The Kingdom of This World
Alejo Carpentier, 1949
Set in Haiti during the transition to independence, this novel tells of Ti Noel, a leader who draws on African spirituality and wisdom to lead a group of ex-slaves through chaotic times.

Dona Flor and Her Two Husbands
Jorge Amado, 1966
Dona Flor' s husband may have been a gambler and womanizer, but when he dies all she remembers is his lovemaking. A new marriage does not bring the erotic love she longs for. So when her first husband appears naked at the foot of her bed, eager to reclaim his conjugal rights, it is hard to resist.

The House of the Spirits
Isabel Allende, 1985
The saga of the Trueba family, whose passions, struggles and secrets span three generations and a century of violent social change.

Julio Cortázar, 1951
Cortazar' s stories are descriptions of ordinary moments in which something impossible quietly takes place.

Midnight's Children
Salman Rushdie, 1981
Born at the midnight of India's independence, Saleem is 'handcuffed to history' by the coincidence. He is one of 1001 children born that midnight, each of them endowed with an extraordinary talent.

The Master and Margarita
Mikhail Bulgakov, 1967P
The Devil raises hell in Stalinist Moscow.

[De versierde mens]
Harry Mulisch, 1957
Seven stories in which mythology, fantasy, and reality come together.

The Magic Toyshop
Angela Carter, 1967
Melanie walks naked in the midnight garden whereupon omens of disaster swiftly follow, transporting Melanie from rural comfort to London, to the Magic Toyshop.

Leaf Storm
'books about Macondo'
This is a collection of stories by Gabriel Garcia Marquez, most of which are fables. It includes 'Leaf Storm', a tale about a week-long South American rainstorm, and the story of a tarry angel who crash-lands in a village and is kept in a hencoop.
No One Writes to the Colonel
'books about Macondo'
In a decaying Colombian town the Colonel and his ailing wife are living a hand-to-mouth existence, scraping together the money for food and medicine. The Colonel's hopes for a better future lie with his rooster, which for him, and the whole town, has become a symbol of defiance.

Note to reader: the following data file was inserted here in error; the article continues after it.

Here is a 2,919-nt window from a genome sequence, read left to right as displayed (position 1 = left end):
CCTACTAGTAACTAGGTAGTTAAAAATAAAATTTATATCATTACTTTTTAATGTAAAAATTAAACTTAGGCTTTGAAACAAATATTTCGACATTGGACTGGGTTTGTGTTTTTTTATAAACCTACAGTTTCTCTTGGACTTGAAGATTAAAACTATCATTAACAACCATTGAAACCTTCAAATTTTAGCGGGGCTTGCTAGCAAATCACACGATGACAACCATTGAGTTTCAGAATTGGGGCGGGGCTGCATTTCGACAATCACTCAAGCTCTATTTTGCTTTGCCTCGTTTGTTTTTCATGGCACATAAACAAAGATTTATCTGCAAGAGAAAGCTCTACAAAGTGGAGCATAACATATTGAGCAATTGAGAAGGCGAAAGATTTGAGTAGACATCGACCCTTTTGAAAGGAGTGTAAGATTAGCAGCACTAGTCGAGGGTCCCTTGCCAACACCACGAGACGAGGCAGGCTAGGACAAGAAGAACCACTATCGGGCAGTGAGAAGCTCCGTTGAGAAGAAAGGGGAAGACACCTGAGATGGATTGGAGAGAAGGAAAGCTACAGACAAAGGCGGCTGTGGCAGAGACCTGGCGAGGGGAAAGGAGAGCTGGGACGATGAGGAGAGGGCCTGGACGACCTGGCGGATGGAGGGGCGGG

Big Mama's Funeral
'books about Macondo'
Nine (satirical) stories about village life in Macondo.
Chronicle of a Death Foretold
Setting out to reconstruct a murder that took place 27 years earlier, this chronicle moves backwards and forwards in time, through the contradictions of memory and moments lost in time. Its irony gives the book the nuances of a political fable.
Love in the Time of Cholera
A man waits his whole life for his love to be requited.
Memories of My Melancholy Whores
After a lifetime spent in the arms of prostitutes (514 when he loses count at age 50), the unnamed journalist protagonist decides that his gift to himself on his 90th birthday will be a night with an adolescent virgin.
Innocent Erendira
Erendira accidentally burns down her grandmother's house and is forced to pay her back with the money she earns from prostitution. However, it seems Erendira has a more appropriate way of repaying her.
make a note


Code (above)

The Ledge
editor-in-chief: Stacey Knecht,
Thanks to: De digitale pioniers and
Het Prins Bernhard Cultuurfonds
Design: Maurits de Bruijn

Copyright: Pieter Steinz, Stacey Knecht
All rights reserved. No part of this work may be reproduced in any form or by any electronic or mechanical means, including information storage and retrieval systems, without permission in writing from the author.